"Hello?" we called out.

After a moment, a bearded young man in a gray cotton sweater and glasses emerged, opened the gate and ushered us inside. His English seemed good, and I explained my problem. The young man furrowed his brow and then started fiddling with my chair, removing the joystick and examining it as closely as a jeweler might—or as if he'd never seen anything like it before. I confess to thinking, "Oh God, he's going to break it!" before remembering it was already broken.

"One minute, please," he said before disappearing to another room with my precious component in hand. Feeling more helpless than ever, I hoped I hadn't made matters worse. When he returned he said he might be able to fix what was undoubtedly a short, though it could take hours of trial and error to find it. I agreed to call him later that afternoon. What were my alternatives?

Before leaving, I asked the young man his name.

"Mohamed," he answered.

Mohamed. I had supposed—hoped—the place was the home business of an immigrant Israeli family or, more likely, Persian Jews who had escaped Iran when the Shah fell, like so many parents of my children's school friends. But no. And this Mohamed was not African-American, either. This was the real deal, the Middle Eastern variety of Islam. The terrorist variety. My mobility was in his hands.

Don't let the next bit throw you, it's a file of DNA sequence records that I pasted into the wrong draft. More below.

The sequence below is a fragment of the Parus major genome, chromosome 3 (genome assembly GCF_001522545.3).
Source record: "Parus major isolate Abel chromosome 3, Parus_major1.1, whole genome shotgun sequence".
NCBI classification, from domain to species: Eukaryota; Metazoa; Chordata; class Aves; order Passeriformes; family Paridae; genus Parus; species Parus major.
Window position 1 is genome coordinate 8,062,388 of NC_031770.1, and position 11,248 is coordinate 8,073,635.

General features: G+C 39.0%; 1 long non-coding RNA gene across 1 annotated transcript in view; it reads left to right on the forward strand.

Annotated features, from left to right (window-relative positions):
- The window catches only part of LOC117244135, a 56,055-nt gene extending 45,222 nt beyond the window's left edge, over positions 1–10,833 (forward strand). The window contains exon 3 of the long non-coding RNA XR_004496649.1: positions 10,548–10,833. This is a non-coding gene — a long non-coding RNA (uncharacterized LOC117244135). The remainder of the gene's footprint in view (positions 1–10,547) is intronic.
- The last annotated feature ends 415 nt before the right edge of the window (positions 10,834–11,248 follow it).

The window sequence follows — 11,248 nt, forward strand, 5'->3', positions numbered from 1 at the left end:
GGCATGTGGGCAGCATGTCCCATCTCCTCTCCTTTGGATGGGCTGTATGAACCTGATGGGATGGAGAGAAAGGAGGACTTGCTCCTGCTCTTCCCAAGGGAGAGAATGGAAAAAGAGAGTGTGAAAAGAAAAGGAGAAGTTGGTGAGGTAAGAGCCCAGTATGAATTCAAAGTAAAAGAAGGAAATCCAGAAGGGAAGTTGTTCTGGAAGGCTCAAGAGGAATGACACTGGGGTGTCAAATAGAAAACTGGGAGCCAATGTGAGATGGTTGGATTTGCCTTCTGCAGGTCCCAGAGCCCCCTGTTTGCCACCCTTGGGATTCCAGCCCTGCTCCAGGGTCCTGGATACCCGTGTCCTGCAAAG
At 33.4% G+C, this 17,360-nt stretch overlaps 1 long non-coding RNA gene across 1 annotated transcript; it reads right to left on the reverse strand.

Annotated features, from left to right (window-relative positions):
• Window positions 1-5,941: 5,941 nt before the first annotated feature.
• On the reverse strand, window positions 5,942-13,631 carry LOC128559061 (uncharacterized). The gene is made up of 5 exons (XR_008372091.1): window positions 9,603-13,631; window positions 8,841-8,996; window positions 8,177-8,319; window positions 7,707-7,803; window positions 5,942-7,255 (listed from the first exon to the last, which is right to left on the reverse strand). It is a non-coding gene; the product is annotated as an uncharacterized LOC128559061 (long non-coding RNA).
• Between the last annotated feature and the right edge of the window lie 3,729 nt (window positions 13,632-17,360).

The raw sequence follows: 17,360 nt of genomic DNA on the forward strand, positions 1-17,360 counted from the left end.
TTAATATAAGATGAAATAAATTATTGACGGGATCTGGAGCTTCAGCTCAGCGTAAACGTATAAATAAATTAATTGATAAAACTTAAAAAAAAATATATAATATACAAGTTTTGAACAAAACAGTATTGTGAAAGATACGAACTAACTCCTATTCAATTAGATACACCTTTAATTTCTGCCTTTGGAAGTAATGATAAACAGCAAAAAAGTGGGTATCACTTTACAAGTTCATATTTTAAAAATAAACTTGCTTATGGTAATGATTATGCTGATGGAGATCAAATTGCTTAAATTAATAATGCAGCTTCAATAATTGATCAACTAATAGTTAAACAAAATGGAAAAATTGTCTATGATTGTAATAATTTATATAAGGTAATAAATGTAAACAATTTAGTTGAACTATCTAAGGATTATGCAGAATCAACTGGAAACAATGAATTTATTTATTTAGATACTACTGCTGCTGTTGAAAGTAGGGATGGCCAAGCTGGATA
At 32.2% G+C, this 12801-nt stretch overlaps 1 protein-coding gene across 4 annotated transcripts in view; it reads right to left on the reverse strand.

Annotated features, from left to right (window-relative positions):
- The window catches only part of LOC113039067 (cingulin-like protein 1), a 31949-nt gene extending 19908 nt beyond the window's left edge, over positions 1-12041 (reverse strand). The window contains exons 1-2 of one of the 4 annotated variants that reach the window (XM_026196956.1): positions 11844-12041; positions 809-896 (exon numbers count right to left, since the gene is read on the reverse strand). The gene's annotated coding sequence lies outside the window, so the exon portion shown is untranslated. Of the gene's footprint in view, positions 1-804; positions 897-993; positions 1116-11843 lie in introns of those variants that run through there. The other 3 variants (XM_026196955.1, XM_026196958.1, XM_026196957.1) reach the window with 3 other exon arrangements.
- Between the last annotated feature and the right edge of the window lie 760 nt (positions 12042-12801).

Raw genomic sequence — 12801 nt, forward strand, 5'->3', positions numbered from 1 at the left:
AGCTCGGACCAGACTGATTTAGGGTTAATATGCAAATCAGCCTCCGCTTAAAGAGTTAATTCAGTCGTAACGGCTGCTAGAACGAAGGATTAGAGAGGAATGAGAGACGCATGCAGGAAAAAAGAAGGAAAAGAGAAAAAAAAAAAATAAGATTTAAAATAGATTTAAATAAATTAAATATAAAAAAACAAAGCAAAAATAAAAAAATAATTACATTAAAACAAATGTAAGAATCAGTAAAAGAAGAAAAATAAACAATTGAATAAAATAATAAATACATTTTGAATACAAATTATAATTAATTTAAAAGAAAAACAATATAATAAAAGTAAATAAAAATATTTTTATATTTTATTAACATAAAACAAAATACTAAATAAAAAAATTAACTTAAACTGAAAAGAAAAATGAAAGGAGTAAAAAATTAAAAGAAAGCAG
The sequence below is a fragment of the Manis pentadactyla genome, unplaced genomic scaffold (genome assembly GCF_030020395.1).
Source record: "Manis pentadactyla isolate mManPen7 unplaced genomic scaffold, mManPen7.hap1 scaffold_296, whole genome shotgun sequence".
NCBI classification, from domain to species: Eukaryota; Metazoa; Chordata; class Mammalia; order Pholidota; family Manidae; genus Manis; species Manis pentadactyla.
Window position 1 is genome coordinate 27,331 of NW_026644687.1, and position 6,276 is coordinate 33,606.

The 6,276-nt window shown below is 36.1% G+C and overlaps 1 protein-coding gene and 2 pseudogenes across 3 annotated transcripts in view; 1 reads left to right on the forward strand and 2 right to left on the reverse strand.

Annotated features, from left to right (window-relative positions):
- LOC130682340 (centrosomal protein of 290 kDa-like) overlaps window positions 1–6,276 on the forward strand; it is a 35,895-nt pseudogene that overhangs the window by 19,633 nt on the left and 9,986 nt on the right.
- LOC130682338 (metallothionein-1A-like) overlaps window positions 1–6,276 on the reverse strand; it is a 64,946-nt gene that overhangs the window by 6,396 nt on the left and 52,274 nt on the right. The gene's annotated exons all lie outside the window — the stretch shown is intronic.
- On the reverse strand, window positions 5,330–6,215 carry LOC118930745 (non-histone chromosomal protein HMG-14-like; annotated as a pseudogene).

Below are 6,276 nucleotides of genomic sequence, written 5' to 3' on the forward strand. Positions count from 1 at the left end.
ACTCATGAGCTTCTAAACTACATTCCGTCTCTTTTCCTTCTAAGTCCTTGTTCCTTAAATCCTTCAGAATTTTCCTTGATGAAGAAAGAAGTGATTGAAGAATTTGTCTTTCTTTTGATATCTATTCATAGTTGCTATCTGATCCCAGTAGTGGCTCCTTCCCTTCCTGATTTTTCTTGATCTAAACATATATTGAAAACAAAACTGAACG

I have always been an urban dweller who prides himself on a cosmopolitan open-mindedness. I've hired personal-care aides from all parts of the world, learned to communicate the most intimate details of my life to people with a variety of accents and customs. But I suddenly panicked. It was one thing if this place was the health-care equivalent of a gypsy cab, say, but quite another if it was even remotely associated with the unthinkable.

I was in my van when Mohamed ran up. "Wait! I found some loose connections. May I try it?"

He reattached the piece on the spot. The chair worked. For a moment, anyway. The connection was still faulty, but could be jury-rigged until a replacement arrived. I was no longer stuck. It felt miraculous. I told him so.

Mohamed smiled at my pleasure. "Well, it seems God loves you," he said.

Disabled people are constantly prayed for and blessed by strangers. I have learned to be leery of uninvited religious overtures. This time, however, I felt so profoundly grateful for being "saved," as it were, from interminable immobility that I decided not to take offense. "And God loves you, too," I replied.